ALBUM REVIEW: Blink-182 – NINE
Pop-punk powerhouses Blink-182 balance high energy, hook-worthy sounds and deep, dark, mature tones on latest release NINE. Coming through with a new-found sense of maturity, this album is Blink growing up from the days of 2001’s tongue-in-cheek Take Off Your Pants And Jacket and the humdrum vocal hooks on 2016’s California. Now the band release the aptly titled NINE, the band’s ninth record by Mark Hoppus and Travis Barker themselves, despite fan disagreements over the band’s discography. NINE no less sees Alkaline Trio’s Matt Skiba triumphantly return for a second run, serving up some serious vocal prowess, whilst Hoppus honestly deals with dark subject matters, and Barker brings heap loads of heavy, percussive drive to NINE’s fifteen tracks.
The Californian collective kick off NINE with The First Time, a track that peaks and plummets in energy levels. From the downplay of the verses to the catchy vocal hooks of the choruses, Matt Skiba’s commanding tone chants “First love, first high, there ain’t nothing like the first time/Passed out last night, there ain’t nothing like the first time.” From the nostalgia of first times to reminiscing on the highs and lows of Mark Hoppus’ youth, follow-up Happy Days delves into the depths of dread and doubt, but with a pop-punk buzzing bass and clattering drums, a sound so synonymously Blink-182.
Contrasting by name, tracks Heaven and Darkside both continue on the trail of tackling harrowing topics. Taking on a wider societal stance, the first, Heaven, is pensive and poignant at one point, before bursting into a surge of rock worthy stadium singalongs that lyrically touch upon the tragic mass shooting at Thousand Oaks, California. A piece of pure punk joy, the second, Darkside, is an uptempo firecracker, with its fun-filled vocals and frantic instrumentals masking another lyrical meaning beneath the superficial, detailing the story of supporting someone with depression, something Hoppus himself holds close.
A piece of pop-punk that famously falls flat, lead single Blame It On My Youth‘s poppy elements leave a lot to be desired. Dragging on for far too long the track, whilst catchy in its chorus, tediously grows tenfold, as its more modernised sound and mediocre melodies offer up a generic-sounding song. Showcasing the skills of Barker’s brilliant drumming, Generational Divide comes in like a ton of bricks, packing a fast-paced punch. A nod to the short, sharp and snappy songs in Blink’s back catalogue, the second single, accompanied by an intensely intimate music video, only adds to the quick-fire ferocity of this track. Its raucous, percussive power and the overlaid vocals between Hoppus and Skiba create a big ball of driven energy.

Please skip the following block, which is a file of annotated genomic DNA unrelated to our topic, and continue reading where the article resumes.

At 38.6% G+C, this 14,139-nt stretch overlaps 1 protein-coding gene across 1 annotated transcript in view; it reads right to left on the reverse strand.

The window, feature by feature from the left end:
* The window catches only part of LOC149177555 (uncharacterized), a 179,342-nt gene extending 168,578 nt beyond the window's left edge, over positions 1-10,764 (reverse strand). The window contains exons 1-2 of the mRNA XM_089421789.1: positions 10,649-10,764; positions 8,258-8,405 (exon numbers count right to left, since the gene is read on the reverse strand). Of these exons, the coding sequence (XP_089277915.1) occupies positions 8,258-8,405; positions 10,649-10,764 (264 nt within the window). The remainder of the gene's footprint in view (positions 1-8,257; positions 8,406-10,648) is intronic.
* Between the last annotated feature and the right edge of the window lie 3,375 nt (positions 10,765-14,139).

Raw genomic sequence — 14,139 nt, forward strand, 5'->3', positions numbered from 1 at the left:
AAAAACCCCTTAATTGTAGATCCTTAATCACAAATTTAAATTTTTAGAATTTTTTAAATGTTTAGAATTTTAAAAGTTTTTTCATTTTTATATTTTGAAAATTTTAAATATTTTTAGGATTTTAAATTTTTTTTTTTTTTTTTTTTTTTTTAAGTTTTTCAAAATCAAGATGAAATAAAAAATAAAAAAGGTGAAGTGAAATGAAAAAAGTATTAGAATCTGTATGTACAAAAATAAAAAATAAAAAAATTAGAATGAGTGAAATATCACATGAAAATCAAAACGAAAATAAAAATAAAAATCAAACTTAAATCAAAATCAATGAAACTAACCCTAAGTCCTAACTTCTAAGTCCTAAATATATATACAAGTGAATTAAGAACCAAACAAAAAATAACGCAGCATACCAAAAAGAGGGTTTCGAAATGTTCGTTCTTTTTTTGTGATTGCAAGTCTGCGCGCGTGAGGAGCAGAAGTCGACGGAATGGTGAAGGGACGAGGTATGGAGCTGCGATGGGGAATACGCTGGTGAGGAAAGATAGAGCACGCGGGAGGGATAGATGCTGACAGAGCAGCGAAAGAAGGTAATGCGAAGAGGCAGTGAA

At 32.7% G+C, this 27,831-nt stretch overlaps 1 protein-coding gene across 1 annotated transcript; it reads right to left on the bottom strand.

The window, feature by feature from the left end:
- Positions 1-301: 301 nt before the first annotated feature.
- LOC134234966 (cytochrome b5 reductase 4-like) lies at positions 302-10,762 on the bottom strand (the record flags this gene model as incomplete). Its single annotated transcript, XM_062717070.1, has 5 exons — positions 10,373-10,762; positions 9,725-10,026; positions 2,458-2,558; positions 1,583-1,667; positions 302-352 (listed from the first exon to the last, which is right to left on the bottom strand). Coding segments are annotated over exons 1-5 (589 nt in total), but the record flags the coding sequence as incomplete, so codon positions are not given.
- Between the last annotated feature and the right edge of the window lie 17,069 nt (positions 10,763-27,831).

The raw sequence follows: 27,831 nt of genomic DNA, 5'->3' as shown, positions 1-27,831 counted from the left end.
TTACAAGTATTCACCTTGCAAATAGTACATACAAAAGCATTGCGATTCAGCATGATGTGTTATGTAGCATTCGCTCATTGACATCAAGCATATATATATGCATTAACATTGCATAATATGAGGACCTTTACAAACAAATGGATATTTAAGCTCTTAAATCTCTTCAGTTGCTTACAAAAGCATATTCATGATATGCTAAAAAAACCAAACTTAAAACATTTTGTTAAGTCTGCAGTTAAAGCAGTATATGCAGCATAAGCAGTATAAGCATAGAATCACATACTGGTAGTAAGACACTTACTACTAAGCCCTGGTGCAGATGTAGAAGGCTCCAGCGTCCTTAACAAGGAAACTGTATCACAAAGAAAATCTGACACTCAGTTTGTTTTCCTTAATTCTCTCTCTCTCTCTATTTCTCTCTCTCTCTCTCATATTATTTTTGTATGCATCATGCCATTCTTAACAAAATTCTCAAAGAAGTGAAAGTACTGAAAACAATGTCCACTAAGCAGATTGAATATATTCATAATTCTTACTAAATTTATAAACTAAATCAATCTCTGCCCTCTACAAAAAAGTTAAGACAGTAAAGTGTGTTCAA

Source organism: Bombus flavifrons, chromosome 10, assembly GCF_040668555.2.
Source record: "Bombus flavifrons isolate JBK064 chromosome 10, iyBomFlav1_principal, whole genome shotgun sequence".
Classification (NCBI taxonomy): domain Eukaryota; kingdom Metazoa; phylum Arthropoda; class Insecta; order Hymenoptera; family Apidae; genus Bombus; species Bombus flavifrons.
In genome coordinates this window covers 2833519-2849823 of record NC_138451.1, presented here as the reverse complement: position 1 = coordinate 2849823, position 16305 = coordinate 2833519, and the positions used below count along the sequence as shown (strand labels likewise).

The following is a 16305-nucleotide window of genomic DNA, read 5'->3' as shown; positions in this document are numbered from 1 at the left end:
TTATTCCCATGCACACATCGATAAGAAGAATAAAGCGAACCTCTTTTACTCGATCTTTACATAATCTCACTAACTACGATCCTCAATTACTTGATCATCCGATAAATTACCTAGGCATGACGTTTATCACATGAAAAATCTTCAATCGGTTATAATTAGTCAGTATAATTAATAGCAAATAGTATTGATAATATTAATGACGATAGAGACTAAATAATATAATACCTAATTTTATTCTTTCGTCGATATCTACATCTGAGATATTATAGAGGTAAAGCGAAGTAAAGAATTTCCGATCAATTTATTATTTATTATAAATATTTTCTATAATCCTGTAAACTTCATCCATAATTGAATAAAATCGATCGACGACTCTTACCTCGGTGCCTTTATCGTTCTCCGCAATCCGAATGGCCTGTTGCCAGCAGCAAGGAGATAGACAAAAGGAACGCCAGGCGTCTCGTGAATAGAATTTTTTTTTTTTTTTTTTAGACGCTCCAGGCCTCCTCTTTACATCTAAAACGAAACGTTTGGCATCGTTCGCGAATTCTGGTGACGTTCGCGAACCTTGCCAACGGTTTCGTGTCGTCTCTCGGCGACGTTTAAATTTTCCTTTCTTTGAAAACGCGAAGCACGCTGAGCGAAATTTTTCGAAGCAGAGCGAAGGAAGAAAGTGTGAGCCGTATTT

Dealing with dark matters, the misery-filled Black Rain, the despise-driven I Really Wish I Hated You and the emotionally nostalgic No Heart To Speak Of are all tracks that harness raw emotion, expertly executed in a way that doesn’t let doom and gloom dominate the entirety of the record. Black Rain takes a tragic look into the system of organised religion, something Skiba shines a light on throughout his sorrowful songwriting, incorporating elements of electronic production and racing rock to create a morose Blink-182-meets-The Cure inspired sound. Similarly, single I Really Wish I Hated You is lyrically and vocally melodic. Full of desired rage, regret and remorse, the pangs of longing for a former flame are more prevalent than its hatred, the song’s title suggests. One of the toughest tracks for Hoppus and Skiba to write for the record, I Really Wish I Hated You has come out the other side, making it a standout single on NINE. No Heart To Speak Of follows suit in the subject of heartbreak and heartache. This song sees the Alkaline Trio/Blink-182 vocalist peak, as the burning intensity of passion in Skiba’s singing bursts into an outpouring of heartfelt emotion, as soon as the hard-hitting chorus – “Lying on the bedroom floor/Hanging on the words that you said before/No heart, no heart to speak of/Dying on the bathroom floor/Thinking of the life that we had before/No heart, no heart to speak of” – comes in, leaving listeners clinging onto every word.
The pop-punk pinnacle of NINE and another stadium rock staple, Pin The Grenade displays the vocal dynamic between Matt Skiba, who takes lead in the verses, and Mark Hoppus, who follows with the choruses, as the pairs goosebump worthy vocals sit somewhere in the middle of melodic singing and monumental shouts.
Straight up break-up singalongs On Some Emo Shit and Hungover You are songs exploring themes of love, loss and drunken despair. On Some Emo Shit says hello to old school Blink’s explicit dad joke material, with its genius title sending serious waves of nostalgia back to the scenes of the early 2000’s. Hungover You continues to cling onto the emotional anguish caused by the absence of longing for a lover. Sonically, the track’s chorus comes quickly into effect, with big, bold instrumentals borrowing influence from the new electronic pallete Blink-182 have been tapping into throughout NINE.
NINE is beaming with bright, rainbow aesthetics yet digging deeper, the record deals with dark subject matters and delves into a spiralling pit of loneliness and longing which is ultimately elevated by its uplifting sounds. For Matt Skiba, Mark Hoppus and Travis Barker, new album NINE gives off a satisfying sense that Blink-182 are back and better than ever.
Standout Tracks: Darkside, Generational Divide, Heaven, Pin The Grenade, No Heart To Speak Of
For Fans Of: Sum 41, The Descendents, Yellowcard
Written by: Katie Conway-Flood